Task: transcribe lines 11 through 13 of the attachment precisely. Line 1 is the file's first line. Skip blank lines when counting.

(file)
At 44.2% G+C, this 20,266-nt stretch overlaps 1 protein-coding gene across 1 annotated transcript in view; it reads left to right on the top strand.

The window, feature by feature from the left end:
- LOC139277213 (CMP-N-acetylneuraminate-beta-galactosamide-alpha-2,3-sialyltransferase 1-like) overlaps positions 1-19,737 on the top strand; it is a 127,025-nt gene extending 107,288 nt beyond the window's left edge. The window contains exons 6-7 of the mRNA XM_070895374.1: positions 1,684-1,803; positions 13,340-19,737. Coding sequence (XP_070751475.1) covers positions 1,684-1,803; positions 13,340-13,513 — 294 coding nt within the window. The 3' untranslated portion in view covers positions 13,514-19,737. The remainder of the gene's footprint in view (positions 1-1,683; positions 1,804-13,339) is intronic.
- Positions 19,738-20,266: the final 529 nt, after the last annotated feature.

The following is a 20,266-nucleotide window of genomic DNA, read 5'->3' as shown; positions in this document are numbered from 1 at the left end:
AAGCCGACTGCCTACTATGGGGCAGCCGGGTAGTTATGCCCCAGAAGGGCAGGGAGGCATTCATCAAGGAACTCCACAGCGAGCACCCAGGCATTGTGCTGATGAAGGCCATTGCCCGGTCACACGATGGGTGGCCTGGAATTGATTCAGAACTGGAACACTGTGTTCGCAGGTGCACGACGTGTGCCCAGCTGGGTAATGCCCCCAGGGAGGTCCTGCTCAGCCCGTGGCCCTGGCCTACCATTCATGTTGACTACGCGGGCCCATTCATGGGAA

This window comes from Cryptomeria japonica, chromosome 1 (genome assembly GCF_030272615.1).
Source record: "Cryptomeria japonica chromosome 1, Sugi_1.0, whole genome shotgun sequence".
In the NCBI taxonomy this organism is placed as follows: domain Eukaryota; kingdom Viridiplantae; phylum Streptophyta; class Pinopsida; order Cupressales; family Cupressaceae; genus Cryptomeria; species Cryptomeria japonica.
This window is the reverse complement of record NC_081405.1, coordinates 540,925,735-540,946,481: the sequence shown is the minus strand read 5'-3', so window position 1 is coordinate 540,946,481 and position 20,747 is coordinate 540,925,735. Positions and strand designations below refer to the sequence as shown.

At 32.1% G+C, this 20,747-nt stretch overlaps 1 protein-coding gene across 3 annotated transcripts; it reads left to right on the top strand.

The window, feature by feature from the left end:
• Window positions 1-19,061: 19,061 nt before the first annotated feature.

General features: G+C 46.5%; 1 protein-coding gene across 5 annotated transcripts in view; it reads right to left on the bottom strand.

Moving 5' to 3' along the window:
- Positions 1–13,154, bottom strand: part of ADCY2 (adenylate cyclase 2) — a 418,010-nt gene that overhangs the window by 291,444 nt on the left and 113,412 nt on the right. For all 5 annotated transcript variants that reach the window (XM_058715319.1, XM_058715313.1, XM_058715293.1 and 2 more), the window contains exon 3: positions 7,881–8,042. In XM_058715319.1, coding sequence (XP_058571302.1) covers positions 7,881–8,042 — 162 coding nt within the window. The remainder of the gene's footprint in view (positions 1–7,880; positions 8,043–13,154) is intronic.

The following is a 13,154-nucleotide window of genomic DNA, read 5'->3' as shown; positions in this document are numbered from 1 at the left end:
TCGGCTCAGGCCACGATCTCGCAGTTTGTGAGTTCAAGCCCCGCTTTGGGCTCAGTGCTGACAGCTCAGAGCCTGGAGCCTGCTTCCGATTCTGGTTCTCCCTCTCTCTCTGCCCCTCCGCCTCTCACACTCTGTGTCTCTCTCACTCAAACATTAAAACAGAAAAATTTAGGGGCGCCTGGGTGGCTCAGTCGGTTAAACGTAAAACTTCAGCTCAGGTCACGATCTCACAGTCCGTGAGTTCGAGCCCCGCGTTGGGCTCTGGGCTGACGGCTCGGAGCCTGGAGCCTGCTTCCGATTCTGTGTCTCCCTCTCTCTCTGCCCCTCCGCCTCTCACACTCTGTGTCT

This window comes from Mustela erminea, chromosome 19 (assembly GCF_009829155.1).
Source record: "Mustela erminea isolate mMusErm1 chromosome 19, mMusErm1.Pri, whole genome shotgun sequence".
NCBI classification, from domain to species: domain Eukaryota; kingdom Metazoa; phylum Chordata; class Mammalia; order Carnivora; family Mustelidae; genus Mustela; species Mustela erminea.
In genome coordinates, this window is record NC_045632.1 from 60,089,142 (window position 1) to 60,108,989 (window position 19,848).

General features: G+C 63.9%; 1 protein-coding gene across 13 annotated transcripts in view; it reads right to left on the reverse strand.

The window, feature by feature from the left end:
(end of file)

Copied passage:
At 32.1% G+C, this 20,747-nt stretch overlaps 1 protein-coding gene across 3 annotated transcripts; it reads left to right on the top strand.

The window, feature by feature from the left end:
• Window positions 1-19,061: 19,061 nt before the first annotated feature.